Members of a much-ballyhooed project from Harvard’s Belfer Center that is aimed at helping election administrators and others protect democratic processes from cyber and information attacks were in Denver Friday to soak up Colorado’s elections process.
Election officials from as far away as La Plata and Mesa counties participated.
“The visit was phenomenal for all of us,” said Jen Nam, an Army reservist with expertise in intelligence. “It was an eye-opening experience for how advanced and complex the elections process can be.”
“The world’s greatest air force” turns 70 today. On Sept. 18, 1947, President Truman signed the National Security Act, which established the U.S. Air Force.
Full disclosure: The Air Force is near and dear to my heart. My younger sister, Justine, is an airman serving at Kadena Air base in Okinawa, Japan. More on that later.
My boss, Colorado Secretary of State Wayne Williams, helped those stationed at Peterson Air Force base obtain affordable housing when he served as chairman of the board for the Housing Authority in Colorado Springs in the 1990s and early 2000s.
Williams, who practiced law at the time, worked with the board on a development where monthly rent would equal the enlisted members’ housing allowances. At the time, there was a housing shortage for those assigned to Peterson.
The Air Force has a huge presence in Colorado. The Air Force Academy is in Colorado Springs. There are four air bases in Colorado: Buckley, Cheyenne Mountain, Schriever and Peterson.
And then of course, there was Lowry. During World War II, Lowry became so critical in providing trained personnel to the U.S. military that the base population reached 20,000 and operated in three shifts, seven days a week, twenty-four hours a day, according to a Lowry website.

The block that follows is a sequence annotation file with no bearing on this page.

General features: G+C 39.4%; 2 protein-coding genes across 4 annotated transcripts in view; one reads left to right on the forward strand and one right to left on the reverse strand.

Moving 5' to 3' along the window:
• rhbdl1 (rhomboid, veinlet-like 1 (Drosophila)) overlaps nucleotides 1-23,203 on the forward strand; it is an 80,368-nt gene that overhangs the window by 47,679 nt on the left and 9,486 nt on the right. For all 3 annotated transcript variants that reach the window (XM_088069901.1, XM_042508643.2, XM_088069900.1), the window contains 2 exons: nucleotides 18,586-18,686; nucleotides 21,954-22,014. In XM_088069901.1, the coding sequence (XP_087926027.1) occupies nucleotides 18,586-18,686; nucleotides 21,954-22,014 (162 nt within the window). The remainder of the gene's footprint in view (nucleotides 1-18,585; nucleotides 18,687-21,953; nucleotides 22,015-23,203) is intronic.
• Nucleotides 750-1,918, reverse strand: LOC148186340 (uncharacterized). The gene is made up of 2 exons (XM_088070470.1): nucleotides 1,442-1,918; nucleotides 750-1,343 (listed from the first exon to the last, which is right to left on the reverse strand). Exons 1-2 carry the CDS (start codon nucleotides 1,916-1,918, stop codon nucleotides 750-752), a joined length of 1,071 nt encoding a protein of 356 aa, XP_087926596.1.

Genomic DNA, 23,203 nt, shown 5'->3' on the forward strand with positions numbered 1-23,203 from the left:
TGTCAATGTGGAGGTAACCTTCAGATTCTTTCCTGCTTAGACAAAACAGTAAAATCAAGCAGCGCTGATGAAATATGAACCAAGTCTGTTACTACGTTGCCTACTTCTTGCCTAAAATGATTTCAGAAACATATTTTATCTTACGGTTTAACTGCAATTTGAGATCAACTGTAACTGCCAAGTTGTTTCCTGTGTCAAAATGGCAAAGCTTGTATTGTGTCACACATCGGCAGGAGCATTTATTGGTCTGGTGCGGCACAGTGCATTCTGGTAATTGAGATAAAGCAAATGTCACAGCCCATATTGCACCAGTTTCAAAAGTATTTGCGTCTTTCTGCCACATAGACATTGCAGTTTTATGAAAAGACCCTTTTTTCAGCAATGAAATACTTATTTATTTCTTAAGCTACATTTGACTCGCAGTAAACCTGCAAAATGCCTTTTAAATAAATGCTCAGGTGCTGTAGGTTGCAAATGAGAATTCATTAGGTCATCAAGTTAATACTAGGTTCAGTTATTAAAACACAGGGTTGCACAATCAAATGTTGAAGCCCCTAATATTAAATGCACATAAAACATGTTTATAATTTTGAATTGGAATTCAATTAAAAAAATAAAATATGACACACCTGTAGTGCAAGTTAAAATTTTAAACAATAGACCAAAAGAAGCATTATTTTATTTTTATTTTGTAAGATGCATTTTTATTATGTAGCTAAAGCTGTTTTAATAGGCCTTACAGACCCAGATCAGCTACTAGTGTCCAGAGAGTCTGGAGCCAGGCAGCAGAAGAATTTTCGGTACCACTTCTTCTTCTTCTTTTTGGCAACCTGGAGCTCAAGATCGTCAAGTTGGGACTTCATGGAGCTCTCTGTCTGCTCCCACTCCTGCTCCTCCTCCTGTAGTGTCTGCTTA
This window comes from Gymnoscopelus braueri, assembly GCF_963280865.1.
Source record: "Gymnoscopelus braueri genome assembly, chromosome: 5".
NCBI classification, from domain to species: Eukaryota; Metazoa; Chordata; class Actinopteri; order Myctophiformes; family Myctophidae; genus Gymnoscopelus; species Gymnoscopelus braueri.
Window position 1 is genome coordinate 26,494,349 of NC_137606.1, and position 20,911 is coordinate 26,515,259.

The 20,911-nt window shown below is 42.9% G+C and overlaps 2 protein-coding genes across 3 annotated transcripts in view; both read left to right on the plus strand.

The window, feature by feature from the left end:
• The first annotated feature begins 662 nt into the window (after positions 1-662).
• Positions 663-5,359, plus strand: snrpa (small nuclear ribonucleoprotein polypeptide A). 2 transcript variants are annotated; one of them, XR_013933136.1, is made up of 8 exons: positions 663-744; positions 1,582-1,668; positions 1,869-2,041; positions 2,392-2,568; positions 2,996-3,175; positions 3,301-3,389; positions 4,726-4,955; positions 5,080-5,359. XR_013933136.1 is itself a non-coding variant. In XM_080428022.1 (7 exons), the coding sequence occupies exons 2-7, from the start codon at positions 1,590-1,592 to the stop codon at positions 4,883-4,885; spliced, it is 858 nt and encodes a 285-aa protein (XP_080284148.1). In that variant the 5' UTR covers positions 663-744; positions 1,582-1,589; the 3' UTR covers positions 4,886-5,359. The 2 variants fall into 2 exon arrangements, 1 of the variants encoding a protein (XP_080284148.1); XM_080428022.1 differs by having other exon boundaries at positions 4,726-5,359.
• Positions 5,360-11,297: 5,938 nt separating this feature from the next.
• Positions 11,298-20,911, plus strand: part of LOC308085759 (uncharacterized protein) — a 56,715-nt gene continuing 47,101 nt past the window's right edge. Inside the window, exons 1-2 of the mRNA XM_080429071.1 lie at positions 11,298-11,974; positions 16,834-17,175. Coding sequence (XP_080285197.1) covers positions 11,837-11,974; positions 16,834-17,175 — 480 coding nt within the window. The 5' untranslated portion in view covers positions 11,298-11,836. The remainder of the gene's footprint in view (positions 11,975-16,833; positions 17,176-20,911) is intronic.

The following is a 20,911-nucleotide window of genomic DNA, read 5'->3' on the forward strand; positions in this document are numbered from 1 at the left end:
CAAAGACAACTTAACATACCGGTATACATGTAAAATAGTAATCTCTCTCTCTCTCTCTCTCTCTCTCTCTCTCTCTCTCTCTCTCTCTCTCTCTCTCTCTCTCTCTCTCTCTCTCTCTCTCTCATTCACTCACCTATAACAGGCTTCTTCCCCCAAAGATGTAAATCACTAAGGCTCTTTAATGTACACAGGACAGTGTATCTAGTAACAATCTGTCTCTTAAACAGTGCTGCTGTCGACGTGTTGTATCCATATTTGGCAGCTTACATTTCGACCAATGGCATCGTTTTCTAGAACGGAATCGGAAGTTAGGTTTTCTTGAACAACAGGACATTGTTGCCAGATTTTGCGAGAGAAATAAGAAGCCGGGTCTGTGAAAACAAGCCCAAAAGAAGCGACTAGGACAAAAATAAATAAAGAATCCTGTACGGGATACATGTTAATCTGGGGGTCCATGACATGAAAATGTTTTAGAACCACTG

During a ceremony Friday honoring the Air Force as it approached its 70th birthday, President Trump praised the organization as he addressed the military at Joint Base Andrews in Maryland.
The president said he was “honored to join you on this really, really historic occasion, the 70th anniversary of the United States Air Force. The greatest air force on the face of this Earth. By far.”
As for my sister, Justine enlisted her senior year at Lakewood High School, Class of 2015, and went off to basic training just a few months after graduation.
She works in armament, so basically she loads missiles on to fighter jets. She is a little over two years in to her six-year contract, I couldn’t be more proud of her.
Check out the video of some of the SOS staff and their experience in the Air Force.
The Colorado Secretary of State’s office believes in educating voters on election issues, which is why the top folks agreed to speak to various groups this month.
Secretary of State Wayne Williams on Wednesday addressed the Jefferson County Republican Party, which had questions about two successful ballot measures that change the role of unaffiliated voters in primary elections.
“Colorado election law has changed and we want to make sure that our citizens understand the impact,” he said.
Colorado election officials shone at the Election Center’s 33rd national conference, winning several prestigious awards and gaining certification or re-certification as election administrators.
Secretary of State Wayne Williams, as well as members of various clerks’ offices, attended the conference in Garden Grove, Calif., which ended Wednesday.
“Colorado’s county clerks have one of the highest participation rates in the Election Center and it was exciting to see Colorado’s clerks win awards and their staffers graduate at this year’s national conference,” Williams said. “Colorado won three of the 10 awards that were handed out.”
El Paso and Denver counties, and the Colorado County Clerks Association were recognized for their work in serving their voters with professional best practices.